It is, however, perfectly legitimate to question these foundations. After decades of a reductionist approach, genetics is weighted down by mountains of data which it is trying to escape by rushing forward in an expensive race, much to the delight of technology merchants. A convincing systems biology, one which could at last create a coherent whole out of millions of individual results, is only emerging laboriously. We rely on the power and sophistication of computers (them again!) to try to find patterns, as if we had already given up on the human brain in the face of this task. A few pioneering works aside, multi-scale synthesis (from molecule to organism) is still nowhere to be seen; growing complexity is a convenient explanation for this stalling, as if the very techniques deployed to reach our goal were keeping us from getting there!

This is precisely where we may have been blinded, or misled, by the cell-computer metaphor. According to a number of recent papers, the inner workings of a cell could have less to do with a high precision machine and more with an intrinsic chaos, allowing for great adaptability. While counter-intuitive, this idea brings a new richness and flexibility to our conceptual framing. It includes the Darwinian paradigm of evolution through natural selection and broadens it; the idea of a genetic program (etymologically: “written in advance”) is replaced by that of a toolbox, which each cell uses with different aims and varying degrees of freedom. This idea has been cautiously suggested for a long time. Now that it is backed up by numerous experimental observations, it is gaining traction amongst biologists. Questions around the importance of these chaotic processes as well as their opposition, or not, with high-precision evolutionary mechanisms outline a fascinating and still vastly unexplored field.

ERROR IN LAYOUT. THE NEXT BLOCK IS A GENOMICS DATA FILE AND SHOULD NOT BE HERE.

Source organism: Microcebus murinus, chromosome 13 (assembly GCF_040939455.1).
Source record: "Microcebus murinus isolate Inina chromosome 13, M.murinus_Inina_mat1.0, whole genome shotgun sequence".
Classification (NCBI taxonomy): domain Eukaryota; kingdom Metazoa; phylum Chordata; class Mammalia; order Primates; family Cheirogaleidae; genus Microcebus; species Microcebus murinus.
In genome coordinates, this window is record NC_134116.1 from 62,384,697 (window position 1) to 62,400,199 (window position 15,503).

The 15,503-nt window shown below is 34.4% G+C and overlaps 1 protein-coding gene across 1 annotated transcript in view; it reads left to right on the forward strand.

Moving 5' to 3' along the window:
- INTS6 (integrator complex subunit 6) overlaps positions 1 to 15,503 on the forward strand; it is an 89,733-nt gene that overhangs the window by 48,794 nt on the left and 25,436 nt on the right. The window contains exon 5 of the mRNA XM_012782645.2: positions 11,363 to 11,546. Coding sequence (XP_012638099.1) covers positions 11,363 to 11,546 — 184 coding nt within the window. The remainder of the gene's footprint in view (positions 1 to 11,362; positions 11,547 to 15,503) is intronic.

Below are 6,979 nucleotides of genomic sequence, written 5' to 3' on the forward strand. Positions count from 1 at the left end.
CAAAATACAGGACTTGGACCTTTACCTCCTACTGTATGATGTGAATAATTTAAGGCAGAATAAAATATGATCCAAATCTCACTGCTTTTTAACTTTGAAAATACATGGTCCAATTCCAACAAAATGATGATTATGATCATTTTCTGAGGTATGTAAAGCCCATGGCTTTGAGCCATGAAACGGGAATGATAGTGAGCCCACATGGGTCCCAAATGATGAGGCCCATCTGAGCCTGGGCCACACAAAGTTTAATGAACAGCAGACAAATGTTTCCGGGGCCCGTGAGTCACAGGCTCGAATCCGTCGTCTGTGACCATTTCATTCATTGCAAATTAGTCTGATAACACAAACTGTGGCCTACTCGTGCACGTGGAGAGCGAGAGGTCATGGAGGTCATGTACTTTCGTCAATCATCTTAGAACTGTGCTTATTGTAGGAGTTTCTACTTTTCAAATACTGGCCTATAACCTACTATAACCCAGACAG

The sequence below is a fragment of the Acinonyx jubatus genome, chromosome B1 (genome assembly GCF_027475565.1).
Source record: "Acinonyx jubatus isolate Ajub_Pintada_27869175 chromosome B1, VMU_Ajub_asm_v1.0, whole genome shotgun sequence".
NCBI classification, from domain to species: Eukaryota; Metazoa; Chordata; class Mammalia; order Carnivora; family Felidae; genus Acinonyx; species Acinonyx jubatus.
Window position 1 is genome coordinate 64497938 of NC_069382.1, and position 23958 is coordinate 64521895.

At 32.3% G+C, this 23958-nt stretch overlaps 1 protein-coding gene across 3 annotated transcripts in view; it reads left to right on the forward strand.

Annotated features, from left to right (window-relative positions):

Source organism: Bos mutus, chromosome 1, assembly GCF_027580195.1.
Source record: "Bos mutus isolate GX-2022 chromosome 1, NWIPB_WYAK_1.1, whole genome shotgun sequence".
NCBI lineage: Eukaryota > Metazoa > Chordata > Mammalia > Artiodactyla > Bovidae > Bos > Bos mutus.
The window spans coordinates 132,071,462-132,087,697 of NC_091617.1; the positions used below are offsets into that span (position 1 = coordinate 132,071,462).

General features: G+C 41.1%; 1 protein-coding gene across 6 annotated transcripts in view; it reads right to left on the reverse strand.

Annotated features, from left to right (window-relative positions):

Why even mention this debate which seems to belong in a discussion amongst researchers? The first reason is that they open up an alternative to the insane race we are currently witnessing. Making room for cellular chaos in our explanations of biology would prevent us from looking for programs that don’t exist. It is also about questioning the current stockpiling of data: would we try to understand the climate by plotting every cloud and drop of rain on earth? One day, computer science may well produce a precise model of a hypothetical average cell, but what good will it be if such a cell doesn’t exist?